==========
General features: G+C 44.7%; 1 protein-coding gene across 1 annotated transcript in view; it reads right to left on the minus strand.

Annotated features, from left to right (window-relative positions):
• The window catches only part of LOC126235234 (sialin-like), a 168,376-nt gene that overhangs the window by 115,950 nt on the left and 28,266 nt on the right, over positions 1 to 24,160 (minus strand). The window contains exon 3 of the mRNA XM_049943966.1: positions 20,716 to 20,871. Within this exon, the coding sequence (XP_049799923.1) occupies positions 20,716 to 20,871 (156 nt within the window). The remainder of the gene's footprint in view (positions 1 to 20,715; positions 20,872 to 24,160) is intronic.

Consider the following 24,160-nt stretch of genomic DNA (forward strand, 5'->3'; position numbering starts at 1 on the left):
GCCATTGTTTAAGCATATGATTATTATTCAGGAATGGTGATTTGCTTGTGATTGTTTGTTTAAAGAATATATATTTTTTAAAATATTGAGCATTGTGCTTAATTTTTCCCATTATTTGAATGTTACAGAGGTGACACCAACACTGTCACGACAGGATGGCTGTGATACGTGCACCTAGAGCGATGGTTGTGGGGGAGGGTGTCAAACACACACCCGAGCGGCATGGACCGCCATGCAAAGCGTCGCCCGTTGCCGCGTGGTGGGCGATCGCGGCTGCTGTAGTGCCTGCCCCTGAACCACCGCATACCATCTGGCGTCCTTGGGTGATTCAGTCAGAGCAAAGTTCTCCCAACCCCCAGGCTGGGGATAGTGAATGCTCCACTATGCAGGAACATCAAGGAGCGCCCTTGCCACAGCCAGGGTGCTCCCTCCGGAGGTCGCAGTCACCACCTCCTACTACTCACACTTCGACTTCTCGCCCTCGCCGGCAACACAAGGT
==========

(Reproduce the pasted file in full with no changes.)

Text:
General features: G+C 44.7%; 1 protein-coding gene across 1 annotated transcript in view; it reads right to left on the minus strand.

Annotated features, from left to right (window-relative positions):
• The window catches only part of LOC126235234 (sialin-like), a 168,376-nt gene that overhangs the window by 115,950 nt on the left and 28,266 nt on the right, over positions 1 to 24,160 (minus strand). The window contains exon 3 of the mRNA XM_049943966.1: positions 20,716 to 20,871. Within this exon, the coding sequence (XP_049799923.1) occupies positions 20,716 to 20,871 (156 nt within the window). The remainder of the gene's footprint in view (positions 1 to 20,715; positions 20,872 to 24,160) is intronic.

Consider the following 24,160-nt stretch of genomic DNA (forward strand, 5'->3'; position numbering starts at 1 on the left):
GCCATTGTTTAAGCATATGATTATTATTCAGGAATGGTGATTTGCTTGTGATTGTTTGTTTAAAGAATATATATTTTTTAAAATATTGAGCATTGTGCTTAATTTTTCCCATTATTTGAATGTTACAGAGGTGACACCAACACTGTCACGACAGGATGGCTGTGATACGTGCACCTAGAGCGATGGTTGTGGGGGAGGGTGTCAAACACACACCCGAGCGGCATGGACCGCCATGCAAAGCGTCGCCCGTTGCCGCGTGGTGGGCGATCGCGGCTGCTGTAGTGCCTGCCCCTGAACCACCGCATACCATCTGGCGTCCTTGGGTGATTCAGTCAGAGCAAAGTTCTCCCAACCCCCAGGCTGGGGATAGTGAATGCTCCACTATGCAGGAACATCAAGGAGCGCCCTTGCCACAGCCAGGGTGCTCCCTCCGGAGGTCGCAGTCACCACCTCCTACTACTCACACTTCGACTTCTCGCCCTCGCCGGCAACACAAGGT